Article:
Operating Cash Flow: All You Need to Know

Operating cash flow, which you may often see reflected simply as “OCF”, is a measure of the amount of cash generated by the normal business operations of a given company.

It is generally viewed as an indicator of whether or not a company can generate enough positive cash flow to maintain (or grow) its operations. If insufficient, OCF indicates that external financing is required for the expansion or continuity of those business operations.

Operating cash flow is an important financial management KPI and is something most successful teams are aware of. It’s also quite relevant for investors and shareholders who often track it to assess the health or viability of their current or future investments. 

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Operating cash flow is used as an important benchmark to determine financial success, and is the first section depicted on a cash flow statement (which, if you’re unfamiliar, also includes cash from any investing and/or financing activities). 

Generally speaking, there are two ways to generate or reflect operating cash flow. We’ll dive into them, as well as some other key considerations for operating cash flow, on this page. 

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How do you measure operating cash flow? 

As we mentioned, operating cash flow, to put it simply, represents the net cash an organization generates from its day-to-day business operations. 

Operating cash flow is calculated using a company’s net income, and there are two widely accepted methods by which it’s assessed (using generally accepted accounting principles, or GAAP). 

  • The direct method: this method tracks all transactions in a given period on a cash basis and uses actual cash inflows and outflows from the cash flow statement. The direct method only covers actual paid funds, as opposed to anticipated or forecasted transactions. This includes things like employee payroll, customer revenues, revenues from investments, supplier or vendor payments, and expenses around interests or taxes.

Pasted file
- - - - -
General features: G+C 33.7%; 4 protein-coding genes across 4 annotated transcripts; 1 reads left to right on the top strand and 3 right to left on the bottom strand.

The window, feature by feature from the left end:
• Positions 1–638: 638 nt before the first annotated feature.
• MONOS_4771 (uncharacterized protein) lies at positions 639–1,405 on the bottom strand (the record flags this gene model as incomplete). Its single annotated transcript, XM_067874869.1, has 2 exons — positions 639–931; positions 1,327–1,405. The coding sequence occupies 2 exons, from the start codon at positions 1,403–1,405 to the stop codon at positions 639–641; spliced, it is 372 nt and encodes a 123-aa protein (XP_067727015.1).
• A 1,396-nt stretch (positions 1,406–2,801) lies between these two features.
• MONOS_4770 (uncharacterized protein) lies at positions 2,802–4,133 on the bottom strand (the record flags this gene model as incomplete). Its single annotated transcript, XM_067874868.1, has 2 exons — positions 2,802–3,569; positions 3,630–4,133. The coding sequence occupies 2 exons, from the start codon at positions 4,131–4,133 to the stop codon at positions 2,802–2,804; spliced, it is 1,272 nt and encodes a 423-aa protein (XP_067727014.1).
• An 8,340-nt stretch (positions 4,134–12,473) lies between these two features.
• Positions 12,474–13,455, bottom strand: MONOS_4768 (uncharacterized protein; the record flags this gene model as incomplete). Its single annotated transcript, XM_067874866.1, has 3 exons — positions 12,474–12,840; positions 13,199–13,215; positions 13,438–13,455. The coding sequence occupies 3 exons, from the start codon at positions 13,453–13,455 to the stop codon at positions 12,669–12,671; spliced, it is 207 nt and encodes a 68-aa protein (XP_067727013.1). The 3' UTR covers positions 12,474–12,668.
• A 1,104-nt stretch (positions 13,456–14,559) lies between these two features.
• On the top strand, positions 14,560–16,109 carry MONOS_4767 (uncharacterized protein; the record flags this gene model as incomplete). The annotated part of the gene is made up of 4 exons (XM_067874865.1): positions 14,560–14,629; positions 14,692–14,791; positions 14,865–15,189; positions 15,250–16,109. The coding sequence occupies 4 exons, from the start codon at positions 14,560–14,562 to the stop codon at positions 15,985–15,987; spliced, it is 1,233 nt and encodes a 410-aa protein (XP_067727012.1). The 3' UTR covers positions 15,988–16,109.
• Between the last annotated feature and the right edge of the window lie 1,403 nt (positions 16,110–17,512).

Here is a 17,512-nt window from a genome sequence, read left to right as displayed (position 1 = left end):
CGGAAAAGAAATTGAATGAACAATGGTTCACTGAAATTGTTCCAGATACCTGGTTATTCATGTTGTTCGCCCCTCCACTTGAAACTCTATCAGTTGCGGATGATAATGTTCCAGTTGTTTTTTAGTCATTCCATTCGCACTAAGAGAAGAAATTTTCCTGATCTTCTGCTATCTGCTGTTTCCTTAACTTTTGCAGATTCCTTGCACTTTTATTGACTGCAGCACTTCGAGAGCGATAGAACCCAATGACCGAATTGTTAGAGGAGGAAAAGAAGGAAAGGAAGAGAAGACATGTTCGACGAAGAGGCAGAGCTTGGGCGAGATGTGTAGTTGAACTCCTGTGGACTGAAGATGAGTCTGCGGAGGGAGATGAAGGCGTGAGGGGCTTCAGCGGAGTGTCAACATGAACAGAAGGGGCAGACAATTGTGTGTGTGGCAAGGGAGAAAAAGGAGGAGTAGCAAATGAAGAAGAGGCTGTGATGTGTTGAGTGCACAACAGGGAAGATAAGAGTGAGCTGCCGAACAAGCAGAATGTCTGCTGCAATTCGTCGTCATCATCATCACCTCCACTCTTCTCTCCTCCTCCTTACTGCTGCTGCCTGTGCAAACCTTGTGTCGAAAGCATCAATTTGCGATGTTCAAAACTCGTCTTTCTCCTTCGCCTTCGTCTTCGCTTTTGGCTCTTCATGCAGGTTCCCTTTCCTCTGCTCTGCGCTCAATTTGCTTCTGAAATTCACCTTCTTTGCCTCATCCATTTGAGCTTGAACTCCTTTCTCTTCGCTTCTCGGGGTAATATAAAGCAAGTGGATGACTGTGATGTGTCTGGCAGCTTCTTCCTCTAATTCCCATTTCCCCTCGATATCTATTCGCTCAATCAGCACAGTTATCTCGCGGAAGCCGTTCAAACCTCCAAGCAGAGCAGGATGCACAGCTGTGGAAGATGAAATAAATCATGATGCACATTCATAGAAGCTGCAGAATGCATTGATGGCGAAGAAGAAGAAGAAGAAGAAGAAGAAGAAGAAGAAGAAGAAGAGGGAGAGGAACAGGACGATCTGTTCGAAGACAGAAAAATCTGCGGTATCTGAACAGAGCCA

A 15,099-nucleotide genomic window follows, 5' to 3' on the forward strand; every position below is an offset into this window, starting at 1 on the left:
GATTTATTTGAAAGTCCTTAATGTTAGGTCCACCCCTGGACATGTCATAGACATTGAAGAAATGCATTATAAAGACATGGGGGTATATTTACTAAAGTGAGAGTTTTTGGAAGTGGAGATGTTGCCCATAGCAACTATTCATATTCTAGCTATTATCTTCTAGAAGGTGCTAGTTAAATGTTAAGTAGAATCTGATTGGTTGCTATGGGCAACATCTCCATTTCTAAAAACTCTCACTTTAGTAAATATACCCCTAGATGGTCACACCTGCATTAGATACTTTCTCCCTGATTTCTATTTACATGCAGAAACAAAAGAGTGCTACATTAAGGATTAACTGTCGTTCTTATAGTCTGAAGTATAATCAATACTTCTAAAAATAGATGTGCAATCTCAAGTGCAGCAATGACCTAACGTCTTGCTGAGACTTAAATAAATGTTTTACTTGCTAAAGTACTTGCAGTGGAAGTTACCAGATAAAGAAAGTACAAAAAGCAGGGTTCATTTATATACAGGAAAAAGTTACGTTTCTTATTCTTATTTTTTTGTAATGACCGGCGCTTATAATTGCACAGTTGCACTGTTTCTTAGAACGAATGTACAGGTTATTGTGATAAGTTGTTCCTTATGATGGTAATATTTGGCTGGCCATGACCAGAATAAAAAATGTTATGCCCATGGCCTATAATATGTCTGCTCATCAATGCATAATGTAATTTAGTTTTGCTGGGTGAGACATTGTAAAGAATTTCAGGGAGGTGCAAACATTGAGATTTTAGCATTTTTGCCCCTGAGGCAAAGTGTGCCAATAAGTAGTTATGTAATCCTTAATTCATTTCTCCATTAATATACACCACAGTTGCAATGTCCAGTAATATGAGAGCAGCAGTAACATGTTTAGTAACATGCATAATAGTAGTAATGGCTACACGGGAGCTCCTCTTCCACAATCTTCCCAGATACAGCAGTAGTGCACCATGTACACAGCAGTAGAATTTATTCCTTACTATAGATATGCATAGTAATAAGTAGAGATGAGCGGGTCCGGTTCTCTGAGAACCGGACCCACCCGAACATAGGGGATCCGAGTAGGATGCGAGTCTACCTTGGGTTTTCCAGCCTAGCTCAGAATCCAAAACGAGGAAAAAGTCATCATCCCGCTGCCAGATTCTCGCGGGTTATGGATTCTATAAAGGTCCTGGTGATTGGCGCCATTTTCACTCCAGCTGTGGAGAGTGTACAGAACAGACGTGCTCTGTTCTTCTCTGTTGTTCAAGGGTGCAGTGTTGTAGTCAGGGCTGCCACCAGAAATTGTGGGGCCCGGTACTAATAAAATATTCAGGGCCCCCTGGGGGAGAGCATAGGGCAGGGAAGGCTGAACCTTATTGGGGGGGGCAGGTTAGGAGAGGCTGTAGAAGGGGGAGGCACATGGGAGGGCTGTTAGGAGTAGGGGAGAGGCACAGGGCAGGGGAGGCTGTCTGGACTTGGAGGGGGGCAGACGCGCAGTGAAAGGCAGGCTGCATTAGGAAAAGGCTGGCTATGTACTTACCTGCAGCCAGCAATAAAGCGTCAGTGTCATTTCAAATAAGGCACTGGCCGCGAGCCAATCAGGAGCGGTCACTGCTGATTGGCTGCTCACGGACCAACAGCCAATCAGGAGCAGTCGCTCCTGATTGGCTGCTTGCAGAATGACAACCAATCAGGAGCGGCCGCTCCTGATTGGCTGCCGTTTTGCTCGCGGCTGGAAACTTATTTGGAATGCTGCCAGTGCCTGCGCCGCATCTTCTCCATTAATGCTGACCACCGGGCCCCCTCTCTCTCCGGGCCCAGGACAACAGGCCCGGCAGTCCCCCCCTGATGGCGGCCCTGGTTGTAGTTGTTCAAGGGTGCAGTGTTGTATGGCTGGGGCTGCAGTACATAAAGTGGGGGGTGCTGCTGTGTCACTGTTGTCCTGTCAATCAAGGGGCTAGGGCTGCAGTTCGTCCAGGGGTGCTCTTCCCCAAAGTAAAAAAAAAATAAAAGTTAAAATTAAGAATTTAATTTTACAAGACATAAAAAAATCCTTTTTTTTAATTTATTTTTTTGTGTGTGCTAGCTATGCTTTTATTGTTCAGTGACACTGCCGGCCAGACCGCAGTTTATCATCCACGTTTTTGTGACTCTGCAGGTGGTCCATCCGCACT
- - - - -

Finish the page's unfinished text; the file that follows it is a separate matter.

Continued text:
• The indirect method: this method begins with the net income from an income statement and adds back non-cash line items to generate a cash basis figure. Put simply, the indirect method takes into account forecasted or anticipated transactions for assessing cash flow, including things like amortization and/or depreciation expenses. 


How to calculate operating cash flow

The formula for calculating operating cash flow can change to include, or exclude, a number of factors depending on the method used. One formula that you can employ looks like this: 

Another formula may look like this:  

Ultimately, it's important to be aware of the various expenses and revenue sources that can factor into your calculations (e.g. deferred taxes, inventory expenses, deferred revenues or expenses, etc.)  


The last word 

At the end of the day, operating cash flow is a good way to measure the short-term financial health of a company, and is something for business leaders and finance teams to consider when setting up financial dashboards

Investors will often analyze the operating cash flow on financial statements to assess the health and or viability of new or existing investments. A negative OCF, which indicates that a business is in need of other financing activities, would be a red flag for many established organizations (whereas a negative OCF may be reasonable to see with start-ups).